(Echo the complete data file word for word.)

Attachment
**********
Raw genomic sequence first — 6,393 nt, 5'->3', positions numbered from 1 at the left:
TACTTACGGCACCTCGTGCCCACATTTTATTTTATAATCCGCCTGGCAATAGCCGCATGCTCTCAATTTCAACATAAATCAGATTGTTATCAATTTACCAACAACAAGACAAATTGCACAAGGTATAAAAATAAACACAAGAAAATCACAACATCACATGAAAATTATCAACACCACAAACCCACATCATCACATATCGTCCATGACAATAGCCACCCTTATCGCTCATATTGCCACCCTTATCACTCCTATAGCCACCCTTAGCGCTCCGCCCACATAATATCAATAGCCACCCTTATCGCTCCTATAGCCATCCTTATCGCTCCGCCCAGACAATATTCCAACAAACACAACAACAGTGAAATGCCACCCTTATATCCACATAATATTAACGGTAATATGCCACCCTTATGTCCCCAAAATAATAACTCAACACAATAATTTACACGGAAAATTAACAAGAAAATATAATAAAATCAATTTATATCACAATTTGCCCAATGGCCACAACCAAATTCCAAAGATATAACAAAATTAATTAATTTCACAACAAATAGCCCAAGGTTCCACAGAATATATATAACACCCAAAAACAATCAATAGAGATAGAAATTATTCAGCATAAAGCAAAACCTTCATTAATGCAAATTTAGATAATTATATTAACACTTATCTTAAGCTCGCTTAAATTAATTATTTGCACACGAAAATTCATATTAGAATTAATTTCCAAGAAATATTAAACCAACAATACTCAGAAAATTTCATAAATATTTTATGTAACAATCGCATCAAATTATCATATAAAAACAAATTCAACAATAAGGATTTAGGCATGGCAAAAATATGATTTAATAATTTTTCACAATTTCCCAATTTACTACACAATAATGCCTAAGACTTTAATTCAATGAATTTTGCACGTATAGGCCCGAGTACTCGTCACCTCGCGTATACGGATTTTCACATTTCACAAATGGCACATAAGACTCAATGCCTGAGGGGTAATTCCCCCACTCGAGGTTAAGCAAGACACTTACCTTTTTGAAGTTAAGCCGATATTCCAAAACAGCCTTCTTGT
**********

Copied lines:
Raw genomic sequence first — 6,393 nt, 5'->3', positions numbered from 1 at the left:
TACTTACGGCACCTCGTGCCCACATTTTATTTTATAATCCGCCTGGCAATAGCCGCATGCTCTCAATTTCAACATAAATCAGATTGTTATCAATTTACCAACAACAAGACAAATTGCACAAGGTATAAAAATAAACACAAGAAAATCACAACATCACATGAAAATTATCAACACCACAAACCCACATCATCACATATCGTCCATGACAATAGCCACCCTTATCGCTCATATTGCCACCCTTATCACTCCTATAGCCACCCTTAGCGCTCCGCCCACATAATATCAATAGCCACCCTTATCGCTCCTATAGCCATCCTTATCGCTCCGCCCAGACAATATTCCAACAAACACAACAACAGTGAAATGCCACCCTTATATCCACATAATATTAACGGTAATATGCCACCCTTATGTCCCCAAAATAATAACTCAACACAATAATTTACACGGAAAATTAACAAGAAAATATAATAAAATCAATTTATATCACAATTTGCCCAATGGCCACAACCAAATTCCAAAGATATAACAAAATTAATTAATTTCACAACAAATAGCCCAAGGTTCCACAGAATATATATAACACCCAAAAACAATCAATAGAGATAGAAATTATTCAGCATAAAGCAAAACCTTCATTAATGCAAATTTAGATAATTATATTAACACTTATCTTAAGCTCGCTTAAATTAATTATTTGCACACGAAAATTCATATTAGAATTAATTTCCAAGAAATATTAAACCAACAATACTCAGAAAATTTCATAAATATTTTATGTAACAATCGCATCAAATTATCATATAAAAACAAATTCAACAATAAGGATTTAGGCATGGCAAAAATATGATTTAATAATTTTTCACAATTTCCCAATTTACTACACAATAATGCCTAAGACTTTAATTCAATGAATTTTGCACGTATAGGCCCGAGTACTCGTCACCTCGCGTATACGGATTTTCACATTTCACAAATGGCACATAAGACTCAATGCCTGAGGGGTAATTCCCCCACTCGAGGTTAAGCAAGACACTTACCTTTTTGAAGTTAAGCCGATATTCCAAAACAGCCTTCTTGT